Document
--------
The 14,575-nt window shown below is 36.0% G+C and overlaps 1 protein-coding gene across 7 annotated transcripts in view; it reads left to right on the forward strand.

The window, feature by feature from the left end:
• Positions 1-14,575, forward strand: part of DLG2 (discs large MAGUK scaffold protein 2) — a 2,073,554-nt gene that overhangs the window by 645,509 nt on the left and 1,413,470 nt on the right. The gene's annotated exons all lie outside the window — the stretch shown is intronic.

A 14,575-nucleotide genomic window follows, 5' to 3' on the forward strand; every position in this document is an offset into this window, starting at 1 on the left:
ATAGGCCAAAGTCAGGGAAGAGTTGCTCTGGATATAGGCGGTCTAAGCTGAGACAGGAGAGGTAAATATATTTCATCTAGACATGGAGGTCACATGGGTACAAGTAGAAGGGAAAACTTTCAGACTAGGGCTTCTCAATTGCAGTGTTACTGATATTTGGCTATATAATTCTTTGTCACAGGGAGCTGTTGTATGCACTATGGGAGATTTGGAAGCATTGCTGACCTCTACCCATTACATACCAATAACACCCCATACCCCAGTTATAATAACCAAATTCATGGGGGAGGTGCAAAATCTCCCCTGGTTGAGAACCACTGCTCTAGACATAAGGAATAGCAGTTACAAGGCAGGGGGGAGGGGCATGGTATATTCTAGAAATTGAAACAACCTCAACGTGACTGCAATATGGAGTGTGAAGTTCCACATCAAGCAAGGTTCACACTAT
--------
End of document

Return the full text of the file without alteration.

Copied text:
The 14,575-nt window shown below is 36.0% G+C and overlaps 1 protein-coding gene across 7 annotated transcripts in view; it reads left to right on the forward strand.

The window, feature by feature from the left end:
• Positions 1-14,575, forward strand: part of DLG2 (discs large MAGUK scaffold protein 2) — a 2,073,554-nt gene that overhangs the window by 645,509 nt on the left and 1,413,470 nt on the right. The gene's annotated exons all lie outside the window — the stretch shown is intronic.

A 14,575-nucleotide genomic window follows, 5' to 3' on the forward strand; every position in this document is an offset into this window, starting at 1 on the left:
ATAGGCCAAAGTCAGGGAAGAGTTGCTCTGGATATAGGCGGTCTAAGCTGAGACAGGAGAGGTAAATATATTTCATCTAGACATGGAGGTCACATGGGTACAAGTAGAAGGGAAAACTTTCAGACTAGGGCTTCTCAATTGCAGTGTTACTGATATTTGGCTATATAATTCTTTGTCACAGGGAGCTGTTGTATGCACTATGGGAGATTTGGAAGCATTGCTGACCTCTACCCATTACATACCAATAACACCCCATACCCCAGTTATAATAACCAAATTCATGGGGGAGGTGCAAAATCTCCCCTGGTTGAGAACCACTGCTCTAGACATAAGGAATAGCAGTTACAAGGCAGGGGGGAGGGGCATGGTATATTCTAGAAATTGAAACAACCTCAACGTGACTGCAATATGGAGTGTGAAGTTCCACATCAAGCAAGGTTCACACTAT